Rubio, Fox News “Dead Wrong” on NSA Surveillance Program


Senator Marco Rubio is interviewed by National Journal's Major Garrett during the Washington Ideas forum, at The Newseum in Washington

Megyn Kelly and Brit Hume of Fox News tore into Ted Cruz’s vote against the NSA’s surveillance program which allowed them to collect metadata on every single American. They joined Marco Rubio’s refrain that The USA Freedom Act which Cruz supported is dangerous for America. They bashed him immediately after the debate Tuesday night.

Rubio and Cruz debated it this week and in the after-game “analysis”, Megyn Kelly and Hume among others bashed Cruz for his stance. It will be a ‘tough sell’ in this age of terrorism, Kelly warned.

It’s pure politics. They are wrong on both counts. The Daily Beast has an excellent article on that issue and it’s linked below.

Rubio warned that, “…if God forbid there’s an attack tomorrow morning in another major U.S. city, the first question everyone is going to have is: Why didn’t we know about them, and how come we didn’t stop it? And the answer better not be: Because a tool we once had that could have allowed us to identify them is no longer available to us.”

Rubio said that on Fox News Sunday and during the debate.

It’s misleading.

Under the new law, government investigators must request records from telecommunications companies for individuals they suspect to be involved with terrorism.

Intelligence officials agree with the law in general. They say the previous system was too cumbersome and did NOT contribute to many leads on terrorists. The database prevents few if any attacks.

“People should understand that more isn’t always better,” said Rep. Jim Sensenbrenner (R-WI), who championed the USA Freedom Act in the House of Representatives. “Drowning our intelligence agents in endless records means we miss the most important pieces. We have seen this again and again. Remember the Boston bombings, the Paris attacks, and even the San Bernardino attacks happened with bulk collection in place.”

Rubio said the USA Freedom Act “took away the right to collect metadata, which means that we can now not access the phone records of individuals that we either suspect of being involved in terrorism or who carry out an attack to see who they were coordinating or talking to.”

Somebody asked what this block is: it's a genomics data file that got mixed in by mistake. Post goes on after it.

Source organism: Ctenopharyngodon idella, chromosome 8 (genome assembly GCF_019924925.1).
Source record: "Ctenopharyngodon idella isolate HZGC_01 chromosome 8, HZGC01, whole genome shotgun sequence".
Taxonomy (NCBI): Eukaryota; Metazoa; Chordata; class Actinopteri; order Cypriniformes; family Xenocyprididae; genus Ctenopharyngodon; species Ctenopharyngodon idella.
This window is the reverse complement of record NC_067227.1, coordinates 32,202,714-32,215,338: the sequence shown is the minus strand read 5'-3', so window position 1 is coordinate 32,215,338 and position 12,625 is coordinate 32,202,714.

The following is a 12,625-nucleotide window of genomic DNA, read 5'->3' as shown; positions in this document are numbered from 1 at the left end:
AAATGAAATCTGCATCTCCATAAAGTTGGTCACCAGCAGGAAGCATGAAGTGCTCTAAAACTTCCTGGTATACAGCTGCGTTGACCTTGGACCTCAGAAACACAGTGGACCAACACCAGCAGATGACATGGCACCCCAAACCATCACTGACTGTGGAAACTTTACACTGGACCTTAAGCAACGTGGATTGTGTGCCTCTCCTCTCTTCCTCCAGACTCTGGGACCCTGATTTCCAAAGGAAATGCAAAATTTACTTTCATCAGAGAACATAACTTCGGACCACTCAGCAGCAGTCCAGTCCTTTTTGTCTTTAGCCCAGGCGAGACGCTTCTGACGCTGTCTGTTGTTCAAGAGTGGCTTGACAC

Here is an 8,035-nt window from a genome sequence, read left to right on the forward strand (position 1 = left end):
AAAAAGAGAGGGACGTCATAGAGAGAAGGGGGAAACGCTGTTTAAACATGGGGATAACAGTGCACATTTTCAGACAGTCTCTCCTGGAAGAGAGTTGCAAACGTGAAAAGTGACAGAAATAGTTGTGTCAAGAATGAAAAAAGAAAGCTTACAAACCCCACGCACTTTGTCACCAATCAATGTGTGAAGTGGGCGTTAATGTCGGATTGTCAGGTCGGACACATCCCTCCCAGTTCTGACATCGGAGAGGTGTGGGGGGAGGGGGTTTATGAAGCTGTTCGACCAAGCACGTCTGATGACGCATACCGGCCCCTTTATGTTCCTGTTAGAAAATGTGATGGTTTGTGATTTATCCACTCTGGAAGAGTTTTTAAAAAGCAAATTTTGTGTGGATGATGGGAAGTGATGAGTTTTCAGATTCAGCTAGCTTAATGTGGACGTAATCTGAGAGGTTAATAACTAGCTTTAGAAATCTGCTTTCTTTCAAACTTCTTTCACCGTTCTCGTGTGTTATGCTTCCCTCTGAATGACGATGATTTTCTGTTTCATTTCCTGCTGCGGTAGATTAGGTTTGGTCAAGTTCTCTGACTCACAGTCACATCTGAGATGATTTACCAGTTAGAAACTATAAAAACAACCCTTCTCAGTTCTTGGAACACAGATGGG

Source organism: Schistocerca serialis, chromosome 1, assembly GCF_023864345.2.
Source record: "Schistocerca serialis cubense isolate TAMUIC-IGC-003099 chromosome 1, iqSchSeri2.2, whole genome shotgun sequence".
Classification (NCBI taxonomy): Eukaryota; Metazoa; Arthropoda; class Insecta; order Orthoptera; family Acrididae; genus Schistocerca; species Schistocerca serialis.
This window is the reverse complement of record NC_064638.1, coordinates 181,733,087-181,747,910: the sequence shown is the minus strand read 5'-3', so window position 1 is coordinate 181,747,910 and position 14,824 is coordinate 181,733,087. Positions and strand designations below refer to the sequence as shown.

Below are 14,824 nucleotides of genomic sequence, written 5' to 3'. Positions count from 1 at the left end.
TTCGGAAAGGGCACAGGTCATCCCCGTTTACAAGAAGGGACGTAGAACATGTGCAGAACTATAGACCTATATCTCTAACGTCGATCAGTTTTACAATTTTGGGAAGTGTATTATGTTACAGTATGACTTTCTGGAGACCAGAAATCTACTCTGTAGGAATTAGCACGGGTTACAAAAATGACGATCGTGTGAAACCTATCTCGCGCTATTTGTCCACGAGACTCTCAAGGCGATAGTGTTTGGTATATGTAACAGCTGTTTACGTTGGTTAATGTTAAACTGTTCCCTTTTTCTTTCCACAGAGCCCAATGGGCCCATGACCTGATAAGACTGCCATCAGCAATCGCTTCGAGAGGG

The bill “did not take away the ‘right to collect metadata from terrorist suspects,’” Sensenbrenner told The Daily Beast. “It stopped the bulk collection of innocent Americans’ records and established an efficient process for obtaining records from suspects… USA FREEDOM simply requires the government to obtain a lawful order to access information from the phone companies.”

Rubio said on Fox that phone companies won’t collect the records, however, that is inaccurate. The phone companies will collect the records.

“I know of no phone company that says they are not going to collect phone records—under FCC rules, companies must keep billing information for 18 months,” said Neema Singh Guliani, a legislative counsel with the American Civil Liberties Union. “In fact, in many cases, companies keep phone records for longer than two years. T-Mobile, for example, has said that they keep records for seven to 10 years.”

Rubio said you can only see the records up to two or three years.


“This is incorrect,” Guliani responded. The length of records would determine on how long the phone company was keeping records, he said: “The government would be able to obtain an order from the FISA court for any records that the phone company had related to the individuals that conducted the attack.”

Cato Institute policy analyst Patrick Eddington, who specializes in homeland security and civil liberties issues, added that “as the Director of National Intelligence noted in his testimony, anything over 18 months old is pretty much useless.”of the three public hearings the Senate Intelligence Committee has held this year, Rubio has only attended one, according to transcripts.

“Particularly inaccurate is the assertion that we couldn’t target someone who carries out an attack,” said Chad Sweet, the Cruz National Campaign Chairman who has also served in the CIA and as chief of staff at the Department of Homeland Security. “The USA Freedom Act preserves America’s ability to track down, kill or prosecute America’s enemies, particularly those who have carried out attacks.”